Stanford offers to admit 7 percent of applicants

Percentage of students who accept is second only to Harvard University

Stanford University today sent e-mails to 1,673 high school students from "around the world," inviting them to join the undergraduate Class of 2015, the university announced.

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— Palo Alto Weekly staff


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Posted by Curious
a resident of Another Palo Alto neighborhood
on Mar 30, 2011 at 11:17 am

I am curious how these numbers compare to previous years. Is 7% of applicants a normal acceptance rate? Did they receive more applications than usual? Over time, how have these numbers changed? It would be more useful to present these numbers in a context.

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Posted by Paul
a resident of Crescent Park
on Mar 30, 2011 at 11:25 am

Curious: check out the last line of the story. 7.2% last year. Not a LOT of context, but something...

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Posted by local
a resident of Another Palo Alto neighborhood
on Mar 30, 2011 at 1:39 pm

May take a bunch off their waitlist. So many kids are putting out so many apps now and they can only attend one university, hence the waitlist situation nowadays.

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Posted by Sarah
a resident of Duveneck/St. Francis
on Mar 30, 2011 at 6:30 pm

Not saying this happens at Stanford, or other highly selective universities, but in "some" less selective colleges, they have boosted their national rankings considerably in the last few years by simply not "accepting" as many qualified applicants and dropping them down to "waitlist" status. It changes the college's yield, making it appear more desirable and more competitive. In turn, it attracts a stronger applicant pool the next year, trending its scores upwards etc.--even if the highly qualified only applied to it as an additional back-up school, it worked to gain stronger applicants.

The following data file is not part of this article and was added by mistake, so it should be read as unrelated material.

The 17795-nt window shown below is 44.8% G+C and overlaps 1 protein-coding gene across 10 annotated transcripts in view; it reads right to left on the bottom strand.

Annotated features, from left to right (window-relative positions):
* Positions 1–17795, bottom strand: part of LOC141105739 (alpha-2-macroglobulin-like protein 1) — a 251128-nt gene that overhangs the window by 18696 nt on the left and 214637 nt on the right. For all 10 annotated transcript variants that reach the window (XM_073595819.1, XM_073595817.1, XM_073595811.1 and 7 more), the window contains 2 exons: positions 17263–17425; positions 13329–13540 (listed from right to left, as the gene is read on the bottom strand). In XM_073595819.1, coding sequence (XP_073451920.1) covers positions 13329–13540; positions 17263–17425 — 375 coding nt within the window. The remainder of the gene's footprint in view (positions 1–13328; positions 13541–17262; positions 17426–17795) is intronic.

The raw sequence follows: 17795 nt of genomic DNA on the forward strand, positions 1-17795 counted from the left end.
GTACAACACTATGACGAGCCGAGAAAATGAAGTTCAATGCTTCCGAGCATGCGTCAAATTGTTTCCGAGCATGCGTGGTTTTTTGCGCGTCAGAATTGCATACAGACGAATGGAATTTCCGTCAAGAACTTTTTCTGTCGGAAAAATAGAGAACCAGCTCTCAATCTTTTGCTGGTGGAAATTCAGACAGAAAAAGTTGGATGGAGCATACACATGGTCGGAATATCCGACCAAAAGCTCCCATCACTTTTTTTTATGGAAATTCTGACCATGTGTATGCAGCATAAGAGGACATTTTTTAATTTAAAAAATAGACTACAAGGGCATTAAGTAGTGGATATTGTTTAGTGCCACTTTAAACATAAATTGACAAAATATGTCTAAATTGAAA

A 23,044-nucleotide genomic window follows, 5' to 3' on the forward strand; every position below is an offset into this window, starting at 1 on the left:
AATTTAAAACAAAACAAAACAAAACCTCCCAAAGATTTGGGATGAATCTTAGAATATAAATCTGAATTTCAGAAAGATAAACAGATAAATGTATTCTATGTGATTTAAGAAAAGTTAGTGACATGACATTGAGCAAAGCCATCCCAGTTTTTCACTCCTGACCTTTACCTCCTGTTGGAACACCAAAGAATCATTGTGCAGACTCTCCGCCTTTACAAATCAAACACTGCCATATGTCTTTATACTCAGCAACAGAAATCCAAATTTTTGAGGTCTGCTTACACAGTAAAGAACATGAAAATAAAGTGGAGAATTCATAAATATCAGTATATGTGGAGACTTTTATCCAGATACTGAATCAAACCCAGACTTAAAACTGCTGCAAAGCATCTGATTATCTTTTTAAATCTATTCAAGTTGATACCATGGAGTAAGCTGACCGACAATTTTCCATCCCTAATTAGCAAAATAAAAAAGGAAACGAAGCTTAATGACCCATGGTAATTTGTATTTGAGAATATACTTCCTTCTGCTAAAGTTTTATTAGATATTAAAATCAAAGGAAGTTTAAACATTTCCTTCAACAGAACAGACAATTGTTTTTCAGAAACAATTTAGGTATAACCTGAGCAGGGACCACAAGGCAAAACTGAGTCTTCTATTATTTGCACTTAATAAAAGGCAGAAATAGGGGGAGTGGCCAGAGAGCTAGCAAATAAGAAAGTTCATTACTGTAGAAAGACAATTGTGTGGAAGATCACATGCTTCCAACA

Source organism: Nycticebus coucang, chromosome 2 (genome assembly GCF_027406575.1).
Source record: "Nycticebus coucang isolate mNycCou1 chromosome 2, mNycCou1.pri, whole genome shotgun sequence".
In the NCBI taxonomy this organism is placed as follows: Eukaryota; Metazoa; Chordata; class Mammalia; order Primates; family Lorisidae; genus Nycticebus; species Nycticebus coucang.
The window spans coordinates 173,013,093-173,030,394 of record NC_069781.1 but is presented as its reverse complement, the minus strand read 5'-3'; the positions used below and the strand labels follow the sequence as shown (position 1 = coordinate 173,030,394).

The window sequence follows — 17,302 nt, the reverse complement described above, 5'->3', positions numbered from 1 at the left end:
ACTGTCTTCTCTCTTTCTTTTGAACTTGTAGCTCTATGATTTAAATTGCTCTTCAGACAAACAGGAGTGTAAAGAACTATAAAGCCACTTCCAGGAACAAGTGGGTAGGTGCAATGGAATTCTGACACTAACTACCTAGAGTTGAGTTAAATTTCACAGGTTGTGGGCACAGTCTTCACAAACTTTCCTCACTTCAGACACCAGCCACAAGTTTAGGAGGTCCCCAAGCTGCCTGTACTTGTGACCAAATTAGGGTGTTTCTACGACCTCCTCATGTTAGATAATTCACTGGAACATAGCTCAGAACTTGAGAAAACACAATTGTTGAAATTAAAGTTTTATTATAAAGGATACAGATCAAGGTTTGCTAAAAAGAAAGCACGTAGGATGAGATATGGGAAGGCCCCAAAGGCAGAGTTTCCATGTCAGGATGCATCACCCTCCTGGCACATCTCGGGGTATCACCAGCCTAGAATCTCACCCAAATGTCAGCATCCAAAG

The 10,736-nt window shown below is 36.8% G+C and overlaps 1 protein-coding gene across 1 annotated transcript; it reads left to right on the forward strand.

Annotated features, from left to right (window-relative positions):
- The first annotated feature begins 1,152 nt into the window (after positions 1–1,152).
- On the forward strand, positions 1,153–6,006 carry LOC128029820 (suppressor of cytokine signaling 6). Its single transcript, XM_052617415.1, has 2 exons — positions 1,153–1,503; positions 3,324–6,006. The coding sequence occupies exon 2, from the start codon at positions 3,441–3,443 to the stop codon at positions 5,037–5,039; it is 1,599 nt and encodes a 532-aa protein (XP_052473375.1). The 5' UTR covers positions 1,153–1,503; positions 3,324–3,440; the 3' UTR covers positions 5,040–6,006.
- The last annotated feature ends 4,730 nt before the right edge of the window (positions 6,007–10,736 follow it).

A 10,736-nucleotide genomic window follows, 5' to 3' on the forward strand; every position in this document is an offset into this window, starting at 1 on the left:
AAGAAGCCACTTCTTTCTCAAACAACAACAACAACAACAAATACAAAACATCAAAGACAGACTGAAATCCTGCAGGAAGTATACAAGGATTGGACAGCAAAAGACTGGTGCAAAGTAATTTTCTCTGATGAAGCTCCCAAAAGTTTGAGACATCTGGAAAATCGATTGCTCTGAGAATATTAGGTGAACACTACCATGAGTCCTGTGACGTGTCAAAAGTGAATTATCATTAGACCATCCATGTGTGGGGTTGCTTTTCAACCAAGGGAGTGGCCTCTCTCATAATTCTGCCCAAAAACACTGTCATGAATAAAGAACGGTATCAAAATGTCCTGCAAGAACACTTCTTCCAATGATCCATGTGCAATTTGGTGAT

Though the more qualified applicant will still more than likely select the more prestigious institution if accepted, a few will arrive on their campus--maybe for financial aid purposes, honor student placement, etc. Regardless, the university has successfully elevated its rank and popularity by making this adjustment. Their waitlist, now deep and strong, is loaded with overly anxious applicants just waiting for a last-minute reprieve. Clever strategy--misleading, but clever.

This change, along with extraordinary large pool of students applying to college, has definitely narrowed the playing field on acceptances for our kids. Hopefully, we can de-emphasize the rankings and simply celebrate the victory of attending college at all.

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Posted by Curious
a resident of Greenmeadow
on Mar 30, 2011 at 10:26 pm

Curious - do you know of anyone who has ever applied overseas to a university, like Oxford or University of London (for undergrad, not for grad or Rhodes Scholarship? Many foreign students apply here and I never hear of anyone pursuing undergrad studies overseas.

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Posted by Rick
a resident of Stanford
on Mar 31, 2011 at 1:53 am

The acceptance rate is simply a matter of how many applications are received. Stanford enrolls about 1600-1700 each year. From previous years they know what percentage of admits will turn down their offer, so they estimate how many they need to admit to end up at 1600-1700. They usually waitlist over 1000. Few on the waitlist will end up being admitted. Most are waitlisted for diplomatic reasons - they are legacies, parents donated lots of money, older sibling is a current student, graduating from one of their feeder prep schools, etc. Let's them save face by telling their classmates they are still being considered until summer when no one cares any longer.

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Posted by Emma
a resident of Charleston Meadows
on Apr 1, 2011 at 11:38 am

Sarah, I am pretty sure every university wants to uptick its academic ranking. So don't blame "some" universities which have successfully implement ways to achieve it. In fact, no one is prohibiting the same methods to be used by anyone. Only the real good universities stand out from the competition.

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